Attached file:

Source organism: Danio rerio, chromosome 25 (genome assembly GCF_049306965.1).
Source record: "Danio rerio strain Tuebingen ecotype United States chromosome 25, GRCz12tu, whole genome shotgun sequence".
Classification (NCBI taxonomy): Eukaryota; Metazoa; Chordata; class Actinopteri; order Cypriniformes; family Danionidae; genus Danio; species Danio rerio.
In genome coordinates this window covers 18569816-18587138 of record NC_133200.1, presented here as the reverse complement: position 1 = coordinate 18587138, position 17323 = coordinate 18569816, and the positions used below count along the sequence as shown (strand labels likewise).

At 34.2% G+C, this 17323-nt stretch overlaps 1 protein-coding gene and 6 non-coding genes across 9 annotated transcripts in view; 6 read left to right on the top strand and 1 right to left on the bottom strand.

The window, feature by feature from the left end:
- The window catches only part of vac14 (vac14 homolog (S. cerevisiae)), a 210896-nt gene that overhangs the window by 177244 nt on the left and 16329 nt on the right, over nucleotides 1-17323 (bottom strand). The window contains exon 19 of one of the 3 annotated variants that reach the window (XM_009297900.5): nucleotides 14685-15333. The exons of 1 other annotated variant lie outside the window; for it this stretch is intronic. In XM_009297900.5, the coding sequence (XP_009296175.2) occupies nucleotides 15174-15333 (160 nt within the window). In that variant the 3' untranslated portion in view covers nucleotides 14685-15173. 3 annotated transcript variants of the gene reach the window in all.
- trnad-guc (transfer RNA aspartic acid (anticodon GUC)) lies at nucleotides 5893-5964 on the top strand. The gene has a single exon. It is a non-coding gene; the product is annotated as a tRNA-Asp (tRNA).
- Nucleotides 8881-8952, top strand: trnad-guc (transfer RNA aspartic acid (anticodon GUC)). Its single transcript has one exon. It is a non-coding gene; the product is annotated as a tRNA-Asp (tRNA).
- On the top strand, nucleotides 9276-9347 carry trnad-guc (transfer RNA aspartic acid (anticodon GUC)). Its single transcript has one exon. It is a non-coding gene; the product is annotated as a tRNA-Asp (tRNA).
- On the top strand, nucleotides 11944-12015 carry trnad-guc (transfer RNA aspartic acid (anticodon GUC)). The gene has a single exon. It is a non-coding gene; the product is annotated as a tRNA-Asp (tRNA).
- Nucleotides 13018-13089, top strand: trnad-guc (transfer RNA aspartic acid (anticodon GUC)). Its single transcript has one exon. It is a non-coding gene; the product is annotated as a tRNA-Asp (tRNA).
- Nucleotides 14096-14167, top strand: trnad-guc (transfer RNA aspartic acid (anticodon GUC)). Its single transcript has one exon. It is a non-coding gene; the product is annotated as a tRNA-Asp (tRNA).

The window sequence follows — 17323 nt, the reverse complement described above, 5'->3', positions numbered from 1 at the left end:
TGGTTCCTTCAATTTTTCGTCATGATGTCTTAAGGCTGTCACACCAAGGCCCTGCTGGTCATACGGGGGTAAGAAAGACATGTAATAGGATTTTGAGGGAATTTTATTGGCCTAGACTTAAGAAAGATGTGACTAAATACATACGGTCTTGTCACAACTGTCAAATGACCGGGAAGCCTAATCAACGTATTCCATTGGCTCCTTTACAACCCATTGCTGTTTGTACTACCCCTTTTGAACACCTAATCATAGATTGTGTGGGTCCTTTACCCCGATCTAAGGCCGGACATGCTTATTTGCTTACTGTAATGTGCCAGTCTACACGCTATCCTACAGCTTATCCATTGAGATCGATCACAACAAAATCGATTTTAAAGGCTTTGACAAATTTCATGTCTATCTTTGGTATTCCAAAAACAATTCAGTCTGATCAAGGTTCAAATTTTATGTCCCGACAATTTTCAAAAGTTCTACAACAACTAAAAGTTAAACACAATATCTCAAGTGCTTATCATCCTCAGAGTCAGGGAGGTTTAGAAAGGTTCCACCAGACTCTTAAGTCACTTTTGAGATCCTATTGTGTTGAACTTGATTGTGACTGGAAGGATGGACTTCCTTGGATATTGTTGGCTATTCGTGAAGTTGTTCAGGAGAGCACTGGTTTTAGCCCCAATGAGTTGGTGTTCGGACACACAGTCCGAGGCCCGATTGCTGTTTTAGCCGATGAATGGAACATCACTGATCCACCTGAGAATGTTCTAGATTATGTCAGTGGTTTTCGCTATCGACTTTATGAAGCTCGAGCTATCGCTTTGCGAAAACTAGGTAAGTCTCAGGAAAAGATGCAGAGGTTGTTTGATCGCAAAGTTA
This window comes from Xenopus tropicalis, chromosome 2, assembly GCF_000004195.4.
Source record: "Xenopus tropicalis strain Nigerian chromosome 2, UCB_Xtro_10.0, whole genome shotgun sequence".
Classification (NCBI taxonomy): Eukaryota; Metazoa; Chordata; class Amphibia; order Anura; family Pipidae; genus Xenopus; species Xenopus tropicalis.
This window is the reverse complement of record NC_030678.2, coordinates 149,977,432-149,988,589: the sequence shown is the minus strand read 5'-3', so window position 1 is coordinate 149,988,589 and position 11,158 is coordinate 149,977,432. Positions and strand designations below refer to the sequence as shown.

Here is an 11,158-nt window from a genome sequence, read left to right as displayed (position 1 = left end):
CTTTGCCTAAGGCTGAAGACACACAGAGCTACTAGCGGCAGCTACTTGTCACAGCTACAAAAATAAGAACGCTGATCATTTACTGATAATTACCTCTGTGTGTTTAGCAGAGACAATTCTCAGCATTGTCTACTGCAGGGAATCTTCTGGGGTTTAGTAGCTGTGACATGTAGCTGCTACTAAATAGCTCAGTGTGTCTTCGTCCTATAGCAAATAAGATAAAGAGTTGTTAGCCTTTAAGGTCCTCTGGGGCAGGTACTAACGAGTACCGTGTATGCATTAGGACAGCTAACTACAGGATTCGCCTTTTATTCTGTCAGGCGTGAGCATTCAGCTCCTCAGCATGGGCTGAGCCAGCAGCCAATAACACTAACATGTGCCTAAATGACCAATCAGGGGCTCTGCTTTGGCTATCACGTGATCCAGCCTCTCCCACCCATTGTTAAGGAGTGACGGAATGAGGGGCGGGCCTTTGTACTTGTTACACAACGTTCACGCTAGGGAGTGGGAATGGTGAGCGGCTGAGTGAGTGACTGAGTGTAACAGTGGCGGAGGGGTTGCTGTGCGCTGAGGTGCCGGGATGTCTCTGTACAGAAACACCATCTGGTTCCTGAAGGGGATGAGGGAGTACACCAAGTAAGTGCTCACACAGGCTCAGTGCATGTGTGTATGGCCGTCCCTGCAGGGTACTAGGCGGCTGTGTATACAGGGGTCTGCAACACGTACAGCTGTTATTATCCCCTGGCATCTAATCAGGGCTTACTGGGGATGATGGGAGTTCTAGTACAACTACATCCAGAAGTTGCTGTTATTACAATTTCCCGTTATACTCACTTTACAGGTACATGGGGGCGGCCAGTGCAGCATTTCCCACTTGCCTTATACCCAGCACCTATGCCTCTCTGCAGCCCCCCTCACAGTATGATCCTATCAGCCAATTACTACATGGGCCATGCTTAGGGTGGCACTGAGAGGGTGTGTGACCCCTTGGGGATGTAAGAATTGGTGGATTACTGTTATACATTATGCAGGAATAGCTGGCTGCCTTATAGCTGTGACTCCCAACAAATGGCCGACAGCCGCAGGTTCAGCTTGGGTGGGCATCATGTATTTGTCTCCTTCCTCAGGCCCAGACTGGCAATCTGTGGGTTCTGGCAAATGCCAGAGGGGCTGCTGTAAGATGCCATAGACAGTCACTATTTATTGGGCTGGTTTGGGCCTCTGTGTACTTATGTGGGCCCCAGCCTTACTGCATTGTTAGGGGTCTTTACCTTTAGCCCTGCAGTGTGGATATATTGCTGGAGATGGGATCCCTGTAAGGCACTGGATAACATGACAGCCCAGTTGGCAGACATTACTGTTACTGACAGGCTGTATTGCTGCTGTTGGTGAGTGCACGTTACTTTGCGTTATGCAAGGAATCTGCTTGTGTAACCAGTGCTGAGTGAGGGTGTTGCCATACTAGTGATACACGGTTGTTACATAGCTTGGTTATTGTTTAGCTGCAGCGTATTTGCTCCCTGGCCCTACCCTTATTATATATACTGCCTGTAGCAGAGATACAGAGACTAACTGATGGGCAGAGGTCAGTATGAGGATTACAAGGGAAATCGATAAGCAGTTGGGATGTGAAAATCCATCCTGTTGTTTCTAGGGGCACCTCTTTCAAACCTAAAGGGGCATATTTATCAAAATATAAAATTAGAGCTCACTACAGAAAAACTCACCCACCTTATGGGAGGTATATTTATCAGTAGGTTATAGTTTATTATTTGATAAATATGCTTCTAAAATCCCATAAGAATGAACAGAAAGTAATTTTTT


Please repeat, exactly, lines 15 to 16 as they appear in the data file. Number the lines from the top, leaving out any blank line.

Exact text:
TGGTTCCTTCAATTTTTCGTCATGATGTCTTAAGGCTGTCACACCAAGGCCCTGCTGGTCATACGGGGGTAAGAAAGACATGTAATAGGATTTTGAGGGAATTTTATTGGCCTAGACTTAAGAAAGATGTGACTAAATACATACGGTCTTGTCACAACTGTCAAATGACCGGGAAGCCTAATCAACGTATTCCATTGGCTCCTTTACAACCCATTGCTGTTTGTACTACCCCTTTTGAACACCTAATCATAGATTGTGTGGGTCCTTTACCCCGATCTAAGGCCGGACATGCTTATTTGCTTACTGTAATGTGCCAGTCTACACGCTATCCTACAGCTTATCCATTGAGATCGATCACAACAAAATCGATTTTAAAGGCTTTGACAAATTTCATGTCTATCTTTGGTATTCCAAAAACAATTCAGTCTGATCAAGGTTCAAATTTTATGTCCCGACAATTTTCAAAAGTTCTACAACAACTAAAAGTTAAACACAATATCTCAAGTGCTTATCATCCTCAGAGTCAGGGAGGTTTAGAAAGGTTCCACCAGACTCTTAAGTCACTTTTGAGATCCTATTGTGTTGAACTTGATTGTGACTGGAAGGATGGACTTCCTTGGATATTGTTGGCTATTCGTGAAGTTGTTCAGGAGAGCACTGGTTTTAGCCCCAATGAGTTGGTGTTCGGACACACAGTCCGAGGCCCGATTGCTGTTTTAGCCGATGAATGGAACATCACTGATCCACCTGAGAATGTTCTAGATTATGTCAGTGGTTTTCGCTATCGACTTTATGAAGCTCGAGCTATCGCTTTGCGAAAACTAGGTAAGTCTCAGGAAAAGATGCAGAGGTTGTTTGATCGCAAAGTTA
This window comes from Xenopus tropicalis, chromosome 2, assembly GCF_000004195.4.